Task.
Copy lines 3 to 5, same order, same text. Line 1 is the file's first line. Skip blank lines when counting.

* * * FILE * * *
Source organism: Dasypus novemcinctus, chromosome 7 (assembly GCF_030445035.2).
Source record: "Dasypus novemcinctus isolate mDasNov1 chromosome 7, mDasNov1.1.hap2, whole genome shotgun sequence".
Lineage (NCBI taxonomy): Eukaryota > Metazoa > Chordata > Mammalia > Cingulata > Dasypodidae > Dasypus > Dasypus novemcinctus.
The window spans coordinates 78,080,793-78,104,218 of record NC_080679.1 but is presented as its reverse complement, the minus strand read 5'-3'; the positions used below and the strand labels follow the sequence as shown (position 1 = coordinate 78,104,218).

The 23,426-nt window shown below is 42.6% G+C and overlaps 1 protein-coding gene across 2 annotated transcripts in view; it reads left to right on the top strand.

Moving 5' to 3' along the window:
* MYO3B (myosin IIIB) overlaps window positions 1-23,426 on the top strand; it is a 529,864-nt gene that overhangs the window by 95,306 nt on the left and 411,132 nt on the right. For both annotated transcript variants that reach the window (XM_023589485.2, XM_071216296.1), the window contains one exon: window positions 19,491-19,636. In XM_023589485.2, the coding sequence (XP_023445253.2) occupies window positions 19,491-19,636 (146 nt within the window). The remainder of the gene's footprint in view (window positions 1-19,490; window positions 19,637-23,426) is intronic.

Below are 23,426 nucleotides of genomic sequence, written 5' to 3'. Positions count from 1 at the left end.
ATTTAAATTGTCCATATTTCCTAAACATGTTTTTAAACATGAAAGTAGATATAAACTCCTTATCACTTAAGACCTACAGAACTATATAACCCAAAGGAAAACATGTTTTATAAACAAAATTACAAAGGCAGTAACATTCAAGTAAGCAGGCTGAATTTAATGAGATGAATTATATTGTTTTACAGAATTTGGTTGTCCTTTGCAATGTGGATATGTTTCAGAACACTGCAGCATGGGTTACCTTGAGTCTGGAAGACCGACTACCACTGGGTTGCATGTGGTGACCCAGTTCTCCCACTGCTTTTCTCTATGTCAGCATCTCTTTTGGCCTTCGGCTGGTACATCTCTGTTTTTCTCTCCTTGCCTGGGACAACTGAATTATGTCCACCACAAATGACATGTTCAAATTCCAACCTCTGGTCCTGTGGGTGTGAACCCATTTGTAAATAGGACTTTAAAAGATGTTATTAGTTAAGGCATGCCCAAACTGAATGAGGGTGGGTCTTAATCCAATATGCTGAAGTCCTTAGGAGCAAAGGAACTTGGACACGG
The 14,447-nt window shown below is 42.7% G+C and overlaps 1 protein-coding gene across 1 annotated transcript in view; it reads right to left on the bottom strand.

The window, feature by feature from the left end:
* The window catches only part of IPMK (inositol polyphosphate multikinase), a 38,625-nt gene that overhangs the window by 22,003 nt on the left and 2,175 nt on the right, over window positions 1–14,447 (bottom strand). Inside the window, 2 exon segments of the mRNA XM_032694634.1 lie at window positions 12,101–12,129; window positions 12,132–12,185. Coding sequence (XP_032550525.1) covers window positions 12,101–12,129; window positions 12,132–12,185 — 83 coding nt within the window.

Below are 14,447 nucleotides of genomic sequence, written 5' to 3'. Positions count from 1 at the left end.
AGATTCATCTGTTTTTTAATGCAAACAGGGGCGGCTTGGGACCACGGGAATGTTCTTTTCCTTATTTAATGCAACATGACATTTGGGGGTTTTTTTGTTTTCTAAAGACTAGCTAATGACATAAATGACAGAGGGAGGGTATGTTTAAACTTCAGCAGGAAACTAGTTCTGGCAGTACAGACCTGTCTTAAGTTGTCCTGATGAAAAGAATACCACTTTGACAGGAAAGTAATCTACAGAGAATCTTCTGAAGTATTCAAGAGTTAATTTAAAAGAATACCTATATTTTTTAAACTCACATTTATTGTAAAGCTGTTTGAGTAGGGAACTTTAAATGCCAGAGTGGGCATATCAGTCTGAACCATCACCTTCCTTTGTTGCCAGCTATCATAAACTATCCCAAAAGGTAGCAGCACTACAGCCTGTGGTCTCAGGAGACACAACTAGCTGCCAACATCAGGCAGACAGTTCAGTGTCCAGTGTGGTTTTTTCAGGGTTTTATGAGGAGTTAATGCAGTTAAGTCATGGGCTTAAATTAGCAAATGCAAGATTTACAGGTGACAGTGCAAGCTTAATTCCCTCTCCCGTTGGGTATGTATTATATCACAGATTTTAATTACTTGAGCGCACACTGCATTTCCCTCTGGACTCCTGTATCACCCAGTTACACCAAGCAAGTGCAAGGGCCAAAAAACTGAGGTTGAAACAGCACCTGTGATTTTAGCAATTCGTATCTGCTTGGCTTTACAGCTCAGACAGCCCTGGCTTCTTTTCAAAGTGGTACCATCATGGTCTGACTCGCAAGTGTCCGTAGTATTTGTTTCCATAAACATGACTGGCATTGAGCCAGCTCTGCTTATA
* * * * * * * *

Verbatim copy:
Lineage (NCBI taxonomy): Eukaryota > Metazoa > Chordata > Mammalia > Cingulata > Dasypodidae > Dasypus > Dasypus novemcinctus.
The window spans coordinates 78,080,793-78,104,218 of record NC_080679.1 but is presented as its reverse complement, the minus strand read 5'-3'; the positions used below and the strand labels follow the sequence as shown (position 1 = coordinate 78,104,218).

The 23,426-nt window shown below is 42.6% G+C and overlaps 1 protein-coding gene across 2 annotated transcripts in view; it reads left to right on the top strand.